The deterioration in relations between Mexico and the United States has triggered a couple of claims over the countries’ common border, one of which would put into question the ownership of five U.S. states and parts of four others.
A prominent Mexican politician and a lawyer yesterday proposed a legal claim that would invalidate the treaty with which Mexico surrendered half its territory to the United States.
Former Mexico City mayor and three-time presidential candidate Cuauhtémoc Cárdenas and lawyer Guillermo Hamdan Castro argue that the 1848 Treaty of Guadalupe Hidalgo fails several tests as to its validity.
The treaty gave the U.S. what is now California, New Mexico, Arizona, Nevada and Utah and parts of Colorado, Wyoming, Kansas and Oklahoma.
Hamdan said during a presentation in Cuernavaca, Morelos, yesterday that the most important element is in the accord’s first sentence, which contains an admission that the U.S. army invaded Mexico. Signing an agreement in that context renders it null, he said.
Another legal factor is that the agreement ceding Mexico’s territory was signed under pressure.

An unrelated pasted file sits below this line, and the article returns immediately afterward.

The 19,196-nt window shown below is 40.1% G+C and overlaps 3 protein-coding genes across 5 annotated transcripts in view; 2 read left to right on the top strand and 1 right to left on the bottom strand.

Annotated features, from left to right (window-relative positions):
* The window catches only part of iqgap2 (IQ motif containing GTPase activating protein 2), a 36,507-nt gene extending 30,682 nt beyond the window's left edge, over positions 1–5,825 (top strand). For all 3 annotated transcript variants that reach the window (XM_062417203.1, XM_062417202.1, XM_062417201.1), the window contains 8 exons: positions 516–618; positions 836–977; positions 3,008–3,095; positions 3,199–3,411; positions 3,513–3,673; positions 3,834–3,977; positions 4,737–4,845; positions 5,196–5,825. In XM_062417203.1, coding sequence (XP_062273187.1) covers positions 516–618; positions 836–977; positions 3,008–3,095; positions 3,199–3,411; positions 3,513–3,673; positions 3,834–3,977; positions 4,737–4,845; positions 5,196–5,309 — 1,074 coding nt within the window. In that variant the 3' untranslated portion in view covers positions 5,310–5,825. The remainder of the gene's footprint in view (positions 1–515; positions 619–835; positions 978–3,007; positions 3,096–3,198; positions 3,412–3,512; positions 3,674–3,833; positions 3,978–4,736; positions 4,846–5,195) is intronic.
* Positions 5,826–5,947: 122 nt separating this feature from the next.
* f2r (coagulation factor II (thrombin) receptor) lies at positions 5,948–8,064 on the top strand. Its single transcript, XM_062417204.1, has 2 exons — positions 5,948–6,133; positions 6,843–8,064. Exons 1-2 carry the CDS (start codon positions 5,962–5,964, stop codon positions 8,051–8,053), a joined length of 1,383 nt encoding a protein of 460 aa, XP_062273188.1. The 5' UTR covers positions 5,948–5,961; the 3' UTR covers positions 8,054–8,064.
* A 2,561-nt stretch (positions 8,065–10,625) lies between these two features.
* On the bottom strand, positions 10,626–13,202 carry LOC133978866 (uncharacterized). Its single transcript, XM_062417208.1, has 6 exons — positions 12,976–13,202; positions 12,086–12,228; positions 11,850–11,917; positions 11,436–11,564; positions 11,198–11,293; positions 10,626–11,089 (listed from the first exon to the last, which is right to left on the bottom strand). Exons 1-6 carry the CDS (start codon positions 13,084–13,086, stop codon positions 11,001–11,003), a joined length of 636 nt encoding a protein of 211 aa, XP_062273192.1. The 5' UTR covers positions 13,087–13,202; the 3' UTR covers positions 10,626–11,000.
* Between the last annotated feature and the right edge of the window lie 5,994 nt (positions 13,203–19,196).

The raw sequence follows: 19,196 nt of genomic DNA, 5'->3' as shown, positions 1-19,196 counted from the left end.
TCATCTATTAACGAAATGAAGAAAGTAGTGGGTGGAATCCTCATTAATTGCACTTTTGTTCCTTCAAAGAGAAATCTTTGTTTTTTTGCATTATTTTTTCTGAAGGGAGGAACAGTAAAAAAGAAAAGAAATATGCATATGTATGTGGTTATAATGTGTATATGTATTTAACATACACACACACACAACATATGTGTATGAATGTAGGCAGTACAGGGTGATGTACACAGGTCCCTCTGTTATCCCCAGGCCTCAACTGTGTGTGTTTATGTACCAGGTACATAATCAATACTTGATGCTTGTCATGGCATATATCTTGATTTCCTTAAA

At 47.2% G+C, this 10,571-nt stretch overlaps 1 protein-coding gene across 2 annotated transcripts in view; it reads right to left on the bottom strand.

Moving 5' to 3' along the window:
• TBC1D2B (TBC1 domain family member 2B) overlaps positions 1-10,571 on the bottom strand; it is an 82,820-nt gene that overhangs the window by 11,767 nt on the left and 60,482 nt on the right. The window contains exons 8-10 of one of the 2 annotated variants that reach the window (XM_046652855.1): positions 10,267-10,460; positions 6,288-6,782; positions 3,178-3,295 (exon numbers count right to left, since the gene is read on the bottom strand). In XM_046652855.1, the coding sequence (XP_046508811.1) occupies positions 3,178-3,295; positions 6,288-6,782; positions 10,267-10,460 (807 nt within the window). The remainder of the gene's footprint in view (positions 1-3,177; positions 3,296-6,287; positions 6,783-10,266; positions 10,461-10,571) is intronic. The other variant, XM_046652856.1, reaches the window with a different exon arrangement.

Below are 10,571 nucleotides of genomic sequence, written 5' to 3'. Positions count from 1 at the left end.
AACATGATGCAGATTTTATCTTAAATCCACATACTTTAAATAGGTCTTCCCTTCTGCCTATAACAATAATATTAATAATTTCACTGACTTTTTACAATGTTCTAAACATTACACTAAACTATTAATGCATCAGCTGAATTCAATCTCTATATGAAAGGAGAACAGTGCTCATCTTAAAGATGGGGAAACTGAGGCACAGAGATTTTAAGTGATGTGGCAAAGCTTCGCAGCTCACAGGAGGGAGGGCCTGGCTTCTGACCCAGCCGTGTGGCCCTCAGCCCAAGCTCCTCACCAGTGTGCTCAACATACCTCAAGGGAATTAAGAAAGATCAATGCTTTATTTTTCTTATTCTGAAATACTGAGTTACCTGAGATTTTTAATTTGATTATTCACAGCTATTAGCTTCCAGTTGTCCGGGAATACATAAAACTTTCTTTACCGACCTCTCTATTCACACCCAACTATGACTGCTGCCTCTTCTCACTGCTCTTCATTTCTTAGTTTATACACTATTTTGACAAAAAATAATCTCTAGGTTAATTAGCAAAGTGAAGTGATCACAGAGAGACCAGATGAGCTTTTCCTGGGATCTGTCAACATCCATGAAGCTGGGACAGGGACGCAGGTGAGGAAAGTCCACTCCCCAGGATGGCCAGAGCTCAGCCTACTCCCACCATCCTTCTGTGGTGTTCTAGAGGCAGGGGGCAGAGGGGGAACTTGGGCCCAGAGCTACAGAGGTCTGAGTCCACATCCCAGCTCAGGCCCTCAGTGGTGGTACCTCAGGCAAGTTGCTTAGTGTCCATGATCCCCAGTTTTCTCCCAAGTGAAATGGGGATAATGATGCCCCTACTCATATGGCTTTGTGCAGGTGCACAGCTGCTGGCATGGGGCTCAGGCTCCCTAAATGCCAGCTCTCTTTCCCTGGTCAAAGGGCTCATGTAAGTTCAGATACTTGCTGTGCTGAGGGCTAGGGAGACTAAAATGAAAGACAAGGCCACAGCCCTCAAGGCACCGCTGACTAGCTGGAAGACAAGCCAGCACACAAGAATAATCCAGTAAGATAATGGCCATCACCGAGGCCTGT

Hamdan conceded it would be impossible for Mexico to recover the lost territory should the legal claim be upheld, but suggested instead the U.S. should pay compensation for the use of the land over the last 168 years.
But given that the dollar “has meant nothing since the 1970s,” he observed, payment should be in gold or pesos. No amount was stated.
Cárdenas, a founder of the leftist Democratic Revolution Party, and Hamdan are calling on Mexicans to join them in a march to Los Pinos, official residence of President Enrique Peña Nieto, to present the proposal.
Hamdan said the president is the only person who can take the claim before the International Court of Justice.
The second claim is that 430 kilometers of the border was incorrectly marked, meaning that about 85,000 hectares now in Arizona and New Mexico actually belong to Mexico.
The claim has been made by Senator Patricio Martínez, a former governor of Chihuahua, who discovered the mistake in the 1990s. In the mid-19th century, he said, piles of stones were used to mark the border.
But towards the end of the century Mexico found the cairns had been destroyed and parts of the border marked too far south, according to a report today by the Financial Times.
Martínez’ discovery was based on an engineer’s report. A second study conducted since has confirmed the finding, he said. Now he plans to file a motion in the Senate to have the mistake corrected.
He said the matter was raised by Mexico in a letter to the Secretary of State in 1897, but was subsequently forgotten.